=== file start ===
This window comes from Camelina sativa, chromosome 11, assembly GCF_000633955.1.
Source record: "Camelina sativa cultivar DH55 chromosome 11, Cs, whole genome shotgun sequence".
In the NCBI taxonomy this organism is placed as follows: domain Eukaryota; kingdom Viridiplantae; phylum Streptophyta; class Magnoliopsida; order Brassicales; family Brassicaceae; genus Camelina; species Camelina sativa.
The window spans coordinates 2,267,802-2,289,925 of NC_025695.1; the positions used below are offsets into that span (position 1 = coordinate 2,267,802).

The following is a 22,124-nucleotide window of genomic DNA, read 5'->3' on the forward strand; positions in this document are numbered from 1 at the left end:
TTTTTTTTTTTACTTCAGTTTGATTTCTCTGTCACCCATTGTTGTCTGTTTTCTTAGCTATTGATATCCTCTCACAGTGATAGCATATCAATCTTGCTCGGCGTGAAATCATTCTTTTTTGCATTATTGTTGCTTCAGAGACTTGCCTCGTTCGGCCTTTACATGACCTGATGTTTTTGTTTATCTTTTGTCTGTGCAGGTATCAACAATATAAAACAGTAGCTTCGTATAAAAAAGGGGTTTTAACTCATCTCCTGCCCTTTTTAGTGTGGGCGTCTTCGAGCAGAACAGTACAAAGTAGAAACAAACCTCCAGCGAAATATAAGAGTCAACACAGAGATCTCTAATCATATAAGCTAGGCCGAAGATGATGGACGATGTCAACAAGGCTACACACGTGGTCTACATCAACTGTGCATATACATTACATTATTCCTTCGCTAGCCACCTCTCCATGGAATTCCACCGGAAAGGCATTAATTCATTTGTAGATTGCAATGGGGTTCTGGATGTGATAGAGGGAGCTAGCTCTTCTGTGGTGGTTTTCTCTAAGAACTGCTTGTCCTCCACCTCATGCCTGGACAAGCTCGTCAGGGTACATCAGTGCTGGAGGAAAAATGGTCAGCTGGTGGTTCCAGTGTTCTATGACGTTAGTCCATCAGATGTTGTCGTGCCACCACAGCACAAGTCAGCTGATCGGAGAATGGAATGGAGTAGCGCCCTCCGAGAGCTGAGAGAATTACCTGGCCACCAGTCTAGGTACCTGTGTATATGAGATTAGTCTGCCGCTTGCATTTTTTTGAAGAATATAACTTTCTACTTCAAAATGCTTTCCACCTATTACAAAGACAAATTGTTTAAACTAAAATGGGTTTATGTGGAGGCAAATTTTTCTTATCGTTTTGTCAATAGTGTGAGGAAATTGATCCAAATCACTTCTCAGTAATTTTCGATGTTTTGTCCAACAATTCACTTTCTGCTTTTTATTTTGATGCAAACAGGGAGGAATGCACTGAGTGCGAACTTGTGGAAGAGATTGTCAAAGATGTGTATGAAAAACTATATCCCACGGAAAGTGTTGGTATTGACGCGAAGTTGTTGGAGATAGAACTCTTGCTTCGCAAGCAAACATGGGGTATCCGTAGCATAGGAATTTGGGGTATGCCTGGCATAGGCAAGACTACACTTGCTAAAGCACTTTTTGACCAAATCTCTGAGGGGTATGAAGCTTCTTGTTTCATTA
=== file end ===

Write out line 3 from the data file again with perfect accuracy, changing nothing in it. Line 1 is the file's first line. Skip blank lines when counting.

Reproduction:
In the NCBI taxonomy this organism is placed as follows: domain Eukaryota; kingdom Viridiplantae; phylum Streptophyta; class Magnoliopsida; order Brassicales; family Brassicaceae; genus Camelina; species Camelina sativa.